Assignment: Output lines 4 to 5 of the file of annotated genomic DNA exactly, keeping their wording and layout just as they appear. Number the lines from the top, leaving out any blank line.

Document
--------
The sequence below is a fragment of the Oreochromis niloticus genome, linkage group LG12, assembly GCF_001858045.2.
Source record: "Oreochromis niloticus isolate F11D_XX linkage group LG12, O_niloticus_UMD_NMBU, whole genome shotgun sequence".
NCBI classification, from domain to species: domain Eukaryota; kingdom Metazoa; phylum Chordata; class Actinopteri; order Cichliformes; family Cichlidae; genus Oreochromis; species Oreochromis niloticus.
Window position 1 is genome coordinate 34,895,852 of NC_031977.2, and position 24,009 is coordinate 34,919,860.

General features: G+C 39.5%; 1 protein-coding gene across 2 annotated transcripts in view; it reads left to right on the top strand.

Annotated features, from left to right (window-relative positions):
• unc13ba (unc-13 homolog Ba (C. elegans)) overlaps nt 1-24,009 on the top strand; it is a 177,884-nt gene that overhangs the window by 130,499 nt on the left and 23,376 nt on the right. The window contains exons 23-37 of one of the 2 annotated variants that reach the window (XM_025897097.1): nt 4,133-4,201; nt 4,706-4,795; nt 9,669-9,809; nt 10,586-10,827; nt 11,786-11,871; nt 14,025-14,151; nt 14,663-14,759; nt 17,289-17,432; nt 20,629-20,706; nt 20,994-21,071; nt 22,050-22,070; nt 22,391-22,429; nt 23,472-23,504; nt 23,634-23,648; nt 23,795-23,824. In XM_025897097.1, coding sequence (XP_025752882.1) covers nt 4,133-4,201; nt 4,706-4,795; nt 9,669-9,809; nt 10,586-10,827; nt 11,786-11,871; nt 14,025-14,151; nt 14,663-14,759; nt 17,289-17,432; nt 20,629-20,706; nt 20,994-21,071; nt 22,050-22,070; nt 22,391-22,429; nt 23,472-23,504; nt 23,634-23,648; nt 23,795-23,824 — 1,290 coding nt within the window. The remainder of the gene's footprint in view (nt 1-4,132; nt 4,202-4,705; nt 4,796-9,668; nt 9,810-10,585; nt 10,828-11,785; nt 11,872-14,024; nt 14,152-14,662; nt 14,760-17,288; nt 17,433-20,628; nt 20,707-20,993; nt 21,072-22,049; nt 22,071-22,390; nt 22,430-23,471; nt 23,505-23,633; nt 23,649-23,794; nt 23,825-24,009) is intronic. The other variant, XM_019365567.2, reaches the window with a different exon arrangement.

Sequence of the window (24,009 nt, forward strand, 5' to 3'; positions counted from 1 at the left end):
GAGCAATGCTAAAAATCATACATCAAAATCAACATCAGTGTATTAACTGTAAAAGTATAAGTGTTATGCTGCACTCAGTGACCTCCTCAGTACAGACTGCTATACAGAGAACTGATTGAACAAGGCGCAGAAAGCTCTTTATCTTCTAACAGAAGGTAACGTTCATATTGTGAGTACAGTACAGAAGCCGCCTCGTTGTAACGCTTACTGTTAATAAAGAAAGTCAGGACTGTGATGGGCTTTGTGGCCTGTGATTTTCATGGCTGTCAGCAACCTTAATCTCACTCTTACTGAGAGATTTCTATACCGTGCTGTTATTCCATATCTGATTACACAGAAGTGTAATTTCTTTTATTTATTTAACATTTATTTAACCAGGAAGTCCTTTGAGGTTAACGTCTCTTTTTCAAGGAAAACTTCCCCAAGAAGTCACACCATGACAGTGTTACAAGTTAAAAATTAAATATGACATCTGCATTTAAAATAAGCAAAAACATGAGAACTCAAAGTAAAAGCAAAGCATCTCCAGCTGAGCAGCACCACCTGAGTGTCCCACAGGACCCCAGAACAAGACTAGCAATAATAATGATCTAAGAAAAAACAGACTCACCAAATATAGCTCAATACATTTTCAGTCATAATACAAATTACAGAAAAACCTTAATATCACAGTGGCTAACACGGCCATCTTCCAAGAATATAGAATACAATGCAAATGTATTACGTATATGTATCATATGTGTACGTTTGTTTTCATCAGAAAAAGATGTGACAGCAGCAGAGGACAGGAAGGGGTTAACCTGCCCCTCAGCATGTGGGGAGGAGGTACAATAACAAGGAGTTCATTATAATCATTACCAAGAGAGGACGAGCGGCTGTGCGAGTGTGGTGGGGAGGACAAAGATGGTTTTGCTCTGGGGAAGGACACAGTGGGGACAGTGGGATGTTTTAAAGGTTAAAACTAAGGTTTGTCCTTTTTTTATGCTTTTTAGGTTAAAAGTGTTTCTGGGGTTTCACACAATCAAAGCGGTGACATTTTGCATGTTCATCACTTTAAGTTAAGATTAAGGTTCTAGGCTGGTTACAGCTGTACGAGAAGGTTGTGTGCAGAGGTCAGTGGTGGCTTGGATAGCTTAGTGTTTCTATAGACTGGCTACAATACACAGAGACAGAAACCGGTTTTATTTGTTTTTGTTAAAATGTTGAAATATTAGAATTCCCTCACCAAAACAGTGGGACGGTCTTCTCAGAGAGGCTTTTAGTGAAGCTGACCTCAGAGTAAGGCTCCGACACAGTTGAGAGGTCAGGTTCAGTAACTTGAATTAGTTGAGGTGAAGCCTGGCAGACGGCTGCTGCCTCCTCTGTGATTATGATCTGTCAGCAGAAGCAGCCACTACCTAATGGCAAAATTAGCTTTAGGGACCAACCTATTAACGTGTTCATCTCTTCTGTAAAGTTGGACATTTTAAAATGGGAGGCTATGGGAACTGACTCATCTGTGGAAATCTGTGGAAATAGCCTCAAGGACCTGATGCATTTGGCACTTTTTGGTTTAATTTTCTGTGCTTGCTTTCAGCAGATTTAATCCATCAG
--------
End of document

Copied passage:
Window position 1 is genome coordinate 34,895,852 of NC_031977.2, and position 24,009 is coordinate 34,919,860.

General features: G+C 39.5%; 1 protein-coding gene across 2 annotated transcripts in view; it reads left to right on the top strand.